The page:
Women and Children First

People can keep praying that technology will produce more middle-class jobs, but there is one proven solution for boosting economic growth: putting more women to work. The picture of gender parity from Davos is never great; this year, the meeting had a record 17% female participation, up from 9% in the early 2000s. One WEF study found that at the current rate of change, it would take women 81 more years to reach economic equality with men.

Ironically, this seems to have created a cottage industry in gender-parity consulting. Employees of both sexes from firms like Mercer and Ernst & Young were at Davos hawking strategies about how to promote women. My advice: think less about leaning in and more about how to help families create support structures that allow more women to work. Warren Buffett once suggested to me that the U.S. government should offer subsidized child care, allowing caregivers (mostly women) to earn a better wage while freeing women who are higher up the educational food chain to take bigger jobs. It remains one of the best policy proposals I’ve ever heard.

Plenty of Band-Aids, Not Many Cures

Of course, that would require action from politicians, something that everyone agrees is in short supply. The divide between the fortunes of global markets (which have remained surprisingly buoyant) and national economies (which are sluggish in many parts of the world) was a big topic yet again. In the middle of the WEF meeting, the European Central Bank (ECB) launched its version of quantitative easing, a $1.3 trillion bond-buying program of the type that the U.S. Federal Reserve–which bought some $4 trillion in assets over the past few years–has only just reined in. It is an effort to help Europe avert another recession, and markets responded instantly, with European stocks rising, bond yields falling and the euro weakening, which should help exports.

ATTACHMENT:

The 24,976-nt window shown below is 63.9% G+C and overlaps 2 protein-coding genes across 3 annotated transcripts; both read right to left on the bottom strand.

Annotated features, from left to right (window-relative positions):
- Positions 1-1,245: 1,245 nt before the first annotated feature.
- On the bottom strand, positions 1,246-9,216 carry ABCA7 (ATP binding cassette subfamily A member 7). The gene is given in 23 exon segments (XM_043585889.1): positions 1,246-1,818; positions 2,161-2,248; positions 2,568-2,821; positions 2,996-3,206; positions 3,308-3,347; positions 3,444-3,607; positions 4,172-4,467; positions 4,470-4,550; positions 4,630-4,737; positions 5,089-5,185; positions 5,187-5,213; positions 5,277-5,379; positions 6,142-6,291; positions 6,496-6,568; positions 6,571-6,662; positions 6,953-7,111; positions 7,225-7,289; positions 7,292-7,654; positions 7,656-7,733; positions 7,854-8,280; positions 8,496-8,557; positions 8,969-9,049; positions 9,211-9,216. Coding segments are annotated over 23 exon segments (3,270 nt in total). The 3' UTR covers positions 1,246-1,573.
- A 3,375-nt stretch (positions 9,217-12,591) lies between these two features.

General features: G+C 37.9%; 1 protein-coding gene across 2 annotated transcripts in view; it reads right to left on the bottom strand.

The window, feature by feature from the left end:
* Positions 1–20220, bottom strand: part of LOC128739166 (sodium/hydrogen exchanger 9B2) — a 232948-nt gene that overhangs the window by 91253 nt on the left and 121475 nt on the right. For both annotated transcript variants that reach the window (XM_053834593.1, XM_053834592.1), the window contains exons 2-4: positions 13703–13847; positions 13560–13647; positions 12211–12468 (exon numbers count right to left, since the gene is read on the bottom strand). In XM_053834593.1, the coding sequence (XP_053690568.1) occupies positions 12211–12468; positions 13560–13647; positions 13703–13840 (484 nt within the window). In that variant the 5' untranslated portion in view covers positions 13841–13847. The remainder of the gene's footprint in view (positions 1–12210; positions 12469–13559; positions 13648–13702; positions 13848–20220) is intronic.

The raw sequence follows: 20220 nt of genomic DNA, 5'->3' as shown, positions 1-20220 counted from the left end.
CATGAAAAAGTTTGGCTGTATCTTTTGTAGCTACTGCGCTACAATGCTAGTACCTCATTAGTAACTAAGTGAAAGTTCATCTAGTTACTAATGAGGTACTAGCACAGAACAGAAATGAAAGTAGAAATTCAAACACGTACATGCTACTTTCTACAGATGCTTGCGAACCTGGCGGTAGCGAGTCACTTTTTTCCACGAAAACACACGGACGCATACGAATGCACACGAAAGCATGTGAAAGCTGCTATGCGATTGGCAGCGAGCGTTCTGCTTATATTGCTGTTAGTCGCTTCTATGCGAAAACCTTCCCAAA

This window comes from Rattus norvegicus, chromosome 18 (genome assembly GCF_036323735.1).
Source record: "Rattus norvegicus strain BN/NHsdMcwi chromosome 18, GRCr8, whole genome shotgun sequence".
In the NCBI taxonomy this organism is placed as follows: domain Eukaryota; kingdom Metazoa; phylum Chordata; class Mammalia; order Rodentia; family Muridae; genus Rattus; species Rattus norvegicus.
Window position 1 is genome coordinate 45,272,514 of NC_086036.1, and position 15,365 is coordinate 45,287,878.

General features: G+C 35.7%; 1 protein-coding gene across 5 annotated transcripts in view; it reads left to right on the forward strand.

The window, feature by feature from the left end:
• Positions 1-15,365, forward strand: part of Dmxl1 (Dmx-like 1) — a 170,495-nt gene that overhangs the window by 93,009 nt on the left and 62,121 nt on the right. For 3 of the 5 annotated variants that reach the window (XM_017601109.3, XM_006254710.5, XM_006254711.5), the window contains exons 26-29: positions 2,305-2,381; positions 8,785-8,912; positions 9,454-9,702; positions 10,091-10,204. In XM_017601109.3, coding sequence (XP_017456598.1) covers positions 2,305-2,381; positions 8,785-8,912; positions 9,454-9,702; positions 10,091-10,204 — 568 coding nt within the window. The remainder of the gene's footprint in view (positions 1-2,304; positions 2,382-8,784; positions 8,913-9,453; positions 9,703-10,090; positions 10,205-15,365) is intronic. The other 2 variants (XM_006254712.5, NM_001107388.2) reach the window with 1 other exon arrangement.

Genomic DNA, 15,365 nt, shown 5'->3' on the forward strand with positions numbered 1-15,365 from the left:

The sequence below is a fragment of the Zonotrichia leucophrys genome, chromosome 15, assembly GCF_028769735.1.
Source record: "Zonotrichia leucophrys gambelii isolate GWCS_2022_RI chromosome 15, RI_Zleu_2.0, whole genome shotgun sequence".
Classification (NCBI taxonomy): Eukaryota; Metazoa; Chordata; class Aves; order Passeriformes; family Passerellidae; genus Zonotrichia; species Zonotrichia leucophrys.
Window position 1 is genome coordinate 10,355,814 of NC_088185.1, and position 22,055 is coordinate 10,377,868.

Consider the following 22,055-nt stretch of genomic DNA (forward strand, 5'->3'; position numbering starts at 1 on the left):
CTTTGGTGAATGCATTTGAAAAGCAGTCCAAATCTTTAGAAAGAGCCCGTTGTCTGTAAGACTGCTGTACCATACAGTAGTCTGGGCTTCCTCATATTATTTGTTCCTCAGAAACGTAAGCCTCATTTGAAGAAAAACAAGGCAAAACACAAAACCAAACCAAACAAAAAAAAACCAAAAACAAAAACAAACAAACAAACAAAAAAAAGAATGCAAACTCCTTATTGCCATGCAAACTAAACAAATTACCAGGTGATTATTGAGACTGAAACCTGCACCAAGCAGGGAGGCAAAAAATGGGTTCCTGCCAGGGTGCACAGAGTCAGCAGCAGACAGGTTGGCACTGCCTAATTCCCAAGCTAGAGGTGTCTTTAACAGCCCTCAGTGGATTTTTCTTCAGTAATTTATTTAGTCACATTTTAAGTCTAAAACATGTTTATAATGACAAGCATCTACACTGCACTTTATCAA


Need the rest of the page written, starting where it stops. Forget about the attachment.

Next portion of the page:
While many at Davos were grateful for the uptick in their portfolios, some high-profile financiers fretted that the ECB’s move comes with a downside that will thwart a lasting solution to the European debt crisis. As hedge funder Paul Singer put it to me, “The QE program takes the pressure off European leaders to take the fiscal, tax, regulatory, trade, education and other steps necessary to generate real sustainable growth. [ECB president] Mario Draghi is an enabler, because the money printing enables the Presidents and Prime Ministers to avoid making real structural reforms.”

Polarized politics on both sides of the Atlantic has made it hard for governments to make the sorts of moves that create real growth. (The recent Greek elections won’t change much there.) So central bankers have kept the easy money flowing to give countries more time. But the emerging-market crises of the 1980s and ’90s teach us that printing money isn’t a substitute for fixing structural problems. If you do one without the other, the market will punish you viciously later on.

And all that easy money has exacerbated the growth of inequality globally, since most of it has gone to pumping up stocks, which are mainly held by the top 25% of the population. Wages remain stagnant and middle-class jobs elusive. That divide, which reflects the one between Davos and everywhere else, is what we’ll be grappling with in the year ahead.

MONEY Sports

2015 Super Bowl’s Most Fun, Stupid, and Absurd Prop Bets

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Steven Puetzer—Getty Images

If you've been itching to place a random quirky sports wager that really has nothing to do with sports, wins, or losses, then step right up to the gimmicky world of Super Bowl prop bets.

The Super Bowl is on Sunday. Who are you picking in the coin toss? What’s the likelihood of hearing some variation of the phrase “deflated balls” on air during the game? How about your take on Katy Perry’s choice of outfits during the halftime shows? The odds favor skirt, but you’ll make more money if you bet she wears pants and she does—and you’ll really clean up if you guess right that she dons a whipped cream bikini (18/1 odds).